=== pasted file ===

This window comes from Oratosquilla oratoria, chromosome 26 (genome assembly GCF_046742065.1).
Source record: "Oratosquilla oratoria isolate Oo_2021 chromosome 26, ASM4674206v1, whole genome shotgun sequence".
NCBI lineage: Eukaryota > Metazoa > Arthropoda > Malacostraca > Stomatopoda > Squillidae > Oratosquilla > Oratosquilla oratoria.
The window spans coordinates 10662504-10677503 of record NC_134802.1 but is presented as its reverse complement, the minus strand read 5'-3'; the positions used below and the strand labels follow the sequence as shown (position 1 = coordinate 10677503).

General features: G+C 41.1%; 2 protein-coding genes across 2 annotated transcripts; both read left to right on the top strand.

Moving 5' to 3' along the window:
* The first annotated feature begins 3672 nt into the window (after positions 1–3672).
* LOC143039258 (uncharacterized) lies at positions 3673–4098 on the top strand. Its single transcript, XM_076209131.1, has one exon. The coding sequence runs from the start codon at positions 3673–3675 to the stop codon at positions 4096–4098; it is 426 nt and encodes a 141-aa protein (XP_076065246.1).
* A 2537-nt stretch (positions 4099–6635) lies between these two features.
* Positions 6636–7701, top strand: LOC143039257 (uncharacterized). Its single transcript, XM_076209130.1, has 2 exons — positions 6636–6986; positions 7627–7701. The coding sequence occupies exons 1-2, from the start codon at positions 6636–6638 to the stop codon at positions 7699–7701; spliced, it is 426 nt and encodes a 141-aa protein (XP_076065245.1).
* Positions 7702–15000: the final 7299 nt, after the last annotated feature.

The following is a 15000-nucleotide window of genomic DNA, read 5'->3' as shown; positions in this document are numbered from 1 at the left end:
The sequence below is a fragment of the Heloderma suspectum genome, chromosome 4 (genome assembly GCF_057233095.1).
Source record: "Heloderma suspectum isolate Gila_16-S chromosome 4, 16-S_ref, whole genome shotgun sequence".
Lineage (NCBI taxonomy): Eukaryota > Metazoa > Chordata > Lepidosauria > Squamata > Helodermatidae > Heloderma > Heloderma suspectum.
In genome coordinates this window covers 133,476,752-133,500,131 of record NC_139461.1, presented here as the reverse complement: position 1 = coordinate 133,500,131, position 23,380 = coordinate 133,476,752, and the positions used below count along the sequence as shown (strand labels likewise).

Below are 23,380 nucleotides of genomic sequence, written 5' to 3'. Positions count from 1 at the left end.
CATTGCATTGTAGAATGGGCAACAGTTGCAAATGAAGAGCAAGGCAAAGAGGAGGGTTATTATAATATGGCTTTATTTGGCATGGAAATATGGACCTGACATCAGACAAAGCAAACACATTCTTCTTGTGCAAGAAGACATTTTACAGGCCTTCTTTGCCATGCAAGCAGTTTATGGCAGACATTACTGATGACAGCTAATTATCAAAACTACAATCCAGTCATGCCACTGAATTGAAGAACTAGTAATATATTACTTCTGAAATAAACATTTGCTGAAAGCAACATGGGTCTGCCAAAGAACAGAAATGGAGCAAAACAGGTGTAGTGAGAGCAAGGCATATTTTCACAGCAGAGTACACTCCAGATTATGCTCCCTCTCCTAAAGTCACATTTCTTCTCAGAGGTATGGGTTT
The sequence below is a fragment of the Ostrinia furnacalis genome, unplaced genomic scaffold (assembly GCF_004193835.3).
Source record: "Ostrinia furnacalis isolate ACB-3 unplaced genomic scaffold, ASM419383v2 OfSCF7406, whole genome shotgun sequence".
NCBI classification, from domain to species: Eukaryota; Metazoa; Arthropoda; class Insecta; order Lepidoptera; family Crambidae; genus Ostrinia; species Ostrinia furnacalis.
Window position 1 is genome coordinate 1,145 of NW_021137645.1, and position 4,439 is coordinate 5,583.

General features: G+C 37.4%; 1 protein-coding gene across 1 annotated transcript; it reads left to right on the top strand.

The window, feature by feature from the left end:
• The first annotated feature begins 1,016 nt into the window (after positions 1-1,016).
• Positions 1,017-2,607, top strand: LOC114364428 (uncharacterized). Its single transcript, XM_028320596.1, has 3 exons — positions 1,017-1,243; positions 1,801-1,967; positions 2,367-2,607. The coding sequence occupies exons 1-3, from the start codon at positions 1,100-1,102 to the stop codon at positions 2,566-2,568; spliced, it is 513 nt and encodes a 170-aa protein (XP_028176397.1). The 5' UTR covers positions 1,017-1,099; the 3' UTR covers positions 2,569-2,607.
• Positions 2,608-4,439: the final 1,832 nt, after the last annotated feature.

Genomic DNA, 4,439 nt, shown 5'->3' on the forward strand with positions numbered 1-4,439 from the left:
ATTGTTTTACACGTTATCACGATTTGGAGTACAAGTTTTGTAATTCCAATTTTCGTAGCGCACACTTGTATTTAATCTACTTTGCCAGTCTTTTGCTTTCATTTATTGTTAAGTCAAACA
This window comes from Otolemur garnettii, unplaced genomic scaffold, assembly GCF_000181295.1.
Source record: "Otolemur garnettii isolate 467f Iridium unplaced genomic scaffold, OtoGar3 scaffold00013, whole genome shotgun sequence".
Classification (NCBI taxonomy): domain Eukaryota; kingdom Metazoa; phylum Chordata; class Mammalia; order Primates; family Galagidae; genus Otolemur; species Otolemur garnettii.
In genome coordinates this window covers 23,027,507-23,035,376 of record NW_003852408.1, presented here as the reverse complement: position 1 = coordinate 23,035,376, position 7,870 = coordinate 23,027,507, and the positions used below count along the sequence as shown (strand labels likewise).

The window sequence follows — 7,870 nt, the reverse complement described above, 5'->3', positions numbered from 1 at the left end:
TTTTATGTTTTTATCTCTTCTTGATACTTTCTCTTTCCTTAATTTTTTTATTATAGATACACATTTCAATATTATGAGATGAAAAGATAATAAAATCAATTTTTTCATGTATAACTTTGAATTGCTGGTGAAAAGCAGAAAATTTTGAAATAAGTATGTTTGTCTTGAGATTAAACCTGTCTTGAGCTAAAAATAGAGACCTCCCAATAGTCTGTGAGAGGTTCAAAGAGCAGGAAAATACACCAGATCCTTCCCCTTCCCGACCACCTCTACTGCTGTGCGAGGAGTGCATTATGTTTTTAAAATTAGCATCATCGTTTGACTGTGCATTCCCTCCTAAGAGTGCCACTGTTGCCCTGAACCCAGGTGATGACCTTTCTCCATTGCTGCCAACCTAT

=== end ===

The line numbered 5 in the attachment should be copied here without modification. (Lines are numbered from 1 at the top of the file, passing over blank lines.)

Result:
General features: G+C 41.1%; 2 protein-coding genes across 2 annotated transcripts; both read left to right on the top strand.